What's the takeaway from this story for Deardorff? "Damon has always been known for trusting his scouts and letting us go with our gut in the right situation. He let me bring a guy to the pre-draft workout that I had only seen throw one bullpen and signed the guy having only seen him throw that other bullpen because he quickly evaluated the talent and trusted his scouts. You can't ask for more as an area scout."
Athletes finish out of the money
ByAndrew Osterland August 11, 2013 - 12:01 am EST
Professional athletes might seem particularly blessed in the modern sports world, where multiyear, multimillion-dollar contracts can provide them and their families financial security after their generally brief playing careers are over.
But based on the disheartening fates of thousands of young athletes, cursed may be the better description.
The sad truth is that many, if not most, of the athletes skilled enough to play in a professional sports league are totally unprepared for their good fortune. They spend too much, they invest poorly and they become victims of fraudsters.
A high proportion of them, in fact, don't achieve financial security but end up in financial ruin, often in worse condition after their playing days are over than when they started their athletic careers.
Just in the past year, several high-profile former athletes have made headlines for large losses that resulted in suits against their financial advisers for mishandling their money.
National Football League wide receiver Terrell Owens was among a group of more than 30 NFL players who went after a Florida-based broker following a botched casino project that led to more than $40 million in losses. Their broker was barred from the industry in March.
In February, former boxing champion Mike Tyson and his wife sued his former adviser and advisory firm for allegedly taking more than $300,000 from their accounts and costing them millions in lost income.
And five-time Major League Baseball All-Star Mike Sweeney sued his former broker and UBS Financial Services Inc. just last month for $7.6 million in losses tied to investments that he alleges were misrepresented or hidden from him altogether.
Like every other individual trying to achieve financial security, pro athletes have to accomplish two things: manage their lifestyles in a sustainable way and invest their wealth wisely. And on both fronts, athletes are particularly challenged.
For one thing, most young athletes have never had money, have never paid taxes and have never had the ability to buy houses and cars for their families and friends. The typically extravagant confidence that has served them well during their athletic careers tends to be a handicap when it comes to sensible financial planning.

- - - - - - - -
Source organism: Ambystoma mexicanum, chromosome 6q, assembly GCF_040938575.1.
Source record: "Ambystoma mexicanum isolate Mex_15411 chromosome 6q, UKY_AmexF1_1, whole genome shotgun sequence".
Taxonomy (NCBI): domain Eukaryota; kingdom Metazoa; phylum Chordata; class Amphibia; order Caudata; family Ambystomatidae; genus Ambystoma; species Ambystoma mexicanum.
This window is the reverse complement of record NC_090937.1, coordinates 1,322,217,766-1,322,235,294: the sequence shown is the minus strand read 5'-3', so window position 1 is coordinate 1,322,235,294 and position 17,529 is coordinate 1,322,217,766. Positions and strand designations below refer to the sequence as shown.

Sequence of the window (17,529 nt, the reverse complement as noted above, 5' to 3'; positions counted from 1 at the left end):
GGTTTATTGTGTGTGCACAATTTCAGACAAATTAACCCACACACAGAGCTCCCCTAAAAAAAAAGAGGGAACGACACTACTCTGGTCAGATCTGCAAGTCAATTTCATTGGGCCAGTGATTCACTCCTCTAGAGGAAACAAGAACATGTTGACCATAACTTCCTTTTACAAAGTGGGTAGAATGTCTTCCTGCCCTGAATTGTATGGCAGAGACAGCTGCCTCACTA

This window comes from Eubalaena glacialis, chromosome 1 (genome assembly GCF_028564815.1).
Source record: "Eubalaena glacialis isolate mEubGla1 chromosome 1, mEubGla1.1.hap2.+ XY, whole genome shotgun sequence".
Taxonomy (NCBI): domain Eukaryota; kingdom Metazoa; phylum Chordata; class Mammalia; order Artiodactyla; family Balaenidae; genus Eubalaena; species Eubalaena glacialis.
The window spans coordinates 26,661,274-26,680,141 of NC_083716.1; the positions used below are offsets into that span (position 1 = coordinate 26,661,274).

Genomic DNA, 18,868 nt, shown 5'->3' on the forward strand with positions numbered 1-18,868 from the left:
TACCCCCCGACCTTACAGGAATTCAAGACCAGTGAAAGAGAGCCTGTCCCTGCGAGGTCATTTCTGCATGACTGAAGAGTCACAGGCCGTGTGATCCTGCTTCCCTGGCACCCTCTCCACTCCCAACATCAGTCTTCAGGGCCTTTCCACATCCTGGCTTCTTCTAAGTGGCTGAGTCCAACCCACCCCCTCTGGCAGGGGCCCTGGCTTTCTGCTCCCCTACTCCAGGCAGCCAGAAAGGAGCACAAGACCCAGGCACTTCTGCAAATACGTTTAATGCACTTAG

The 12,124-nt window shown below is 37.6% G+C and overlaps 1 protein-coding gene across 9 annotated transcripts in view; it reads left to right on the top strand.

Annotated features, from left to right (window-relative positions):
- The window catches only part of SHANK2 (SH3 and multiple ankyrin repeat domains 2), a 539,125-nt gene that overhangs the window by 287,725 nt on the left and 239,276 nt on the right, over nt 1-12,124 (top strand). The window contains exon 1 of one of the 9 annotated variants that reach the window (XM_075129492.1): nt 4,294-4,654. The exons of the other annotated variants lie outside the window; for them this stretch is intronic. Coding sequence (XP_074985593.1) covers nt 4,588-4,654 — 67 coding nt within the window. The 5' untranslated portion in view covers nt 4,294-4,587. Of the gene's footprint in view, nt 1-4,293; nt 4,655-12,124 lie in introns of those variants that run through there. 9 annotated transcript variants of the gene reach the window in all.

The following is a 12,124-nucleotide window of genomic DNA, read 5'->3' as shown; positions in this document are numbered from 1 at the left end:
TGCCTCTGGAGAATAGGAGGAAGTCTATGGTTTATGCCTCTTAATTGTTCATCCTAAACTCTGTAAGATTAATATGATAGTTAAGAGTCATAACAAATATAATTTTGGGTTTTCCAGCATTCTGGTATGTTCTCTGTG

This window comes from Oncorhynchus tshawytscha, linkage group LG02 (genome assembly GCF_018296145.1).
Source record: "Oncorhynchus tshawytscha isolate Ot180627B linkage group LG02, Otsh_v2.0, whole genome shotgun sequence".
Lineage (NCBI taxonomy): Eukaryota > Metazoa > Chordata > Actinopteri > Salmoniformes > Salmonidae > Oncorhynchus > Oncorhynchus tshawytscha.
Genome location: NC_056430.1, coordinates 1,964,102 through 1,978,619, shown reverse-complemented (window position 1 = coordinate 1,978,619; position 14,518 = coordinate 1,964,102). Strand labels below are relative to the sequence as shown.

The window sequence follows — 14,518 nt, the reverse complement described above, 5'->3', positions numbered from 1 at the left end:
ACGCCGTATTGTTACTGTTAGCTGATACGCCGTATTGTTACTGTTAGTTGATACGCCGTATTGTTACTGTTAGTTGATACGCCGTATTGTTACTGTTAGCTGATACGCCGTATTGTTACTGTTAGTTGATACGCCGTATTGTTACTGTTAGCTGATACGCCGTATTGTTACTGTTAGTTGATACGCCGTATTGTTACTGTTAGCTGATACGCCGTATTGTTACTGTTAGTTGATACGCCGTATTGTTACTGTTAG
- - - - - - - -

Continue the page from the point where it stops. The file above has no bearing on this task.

Most assume that they will get the big money that only a very small percentage of pro athletes ultimately do, and they spend accordingly both on themselves and on their family and friends.
“These are typically very young people with little to no experience with money and they're ill-equipped to deal with it,” said Jason Katz, an adviser with UBS, who works with a number of professional baseball and basketball players. “Even if they have some background in finance, they spend as if the gravy train will last forever.”
In fact, the gravy train is typically very short.
The average professional football player has a career of 2.7 years, according to Eugene Lee, an NFL agent with ETL Associates Inc.
Players in other major sports leagues last only slightly longer on average.
Most professional athletes can count themselves extremely lucky to sign a second contract in their careers.
“These athletes don't come from wealthy homes, and it's a major shock when they come into sudden wealth,” said Mr. Lee, who tries to pair up clients with a good adviser as soon as he can. “A lot of them don't get the advice they need and end up in post-career bankruptcy or with major financial problems.”
The breadth of the problem has been well-documented by sports media organizations. Last year, ESPN aired a documentary called “Broke” that described the financial ruin of dozens of pro athletes who ended up bankrupt.
Among those profiled was Keith McCants, an All-American linebacker from the University of Alabama and fourth overall pick in the 1989 NFL draft. After leaving the Crimson Tide before his senior year, an unorthodox move at the time, he signed a five-year, $7.4 million deal, and scored a $2.5 million signing bonus.
Mr. McCants spent the sum total of his five-year salary right after signing his contract — the only one he would ever sign.
“I bought myself a yacht, a mansion, a couple of cars. That ain't a million dollars,” Mr. McCants said in the documentary.
“That's $7 million,” he said. “I pretty much gave it away.”
The problem is endemic to the major sports leagues, but it is particularly acute in football and basketball.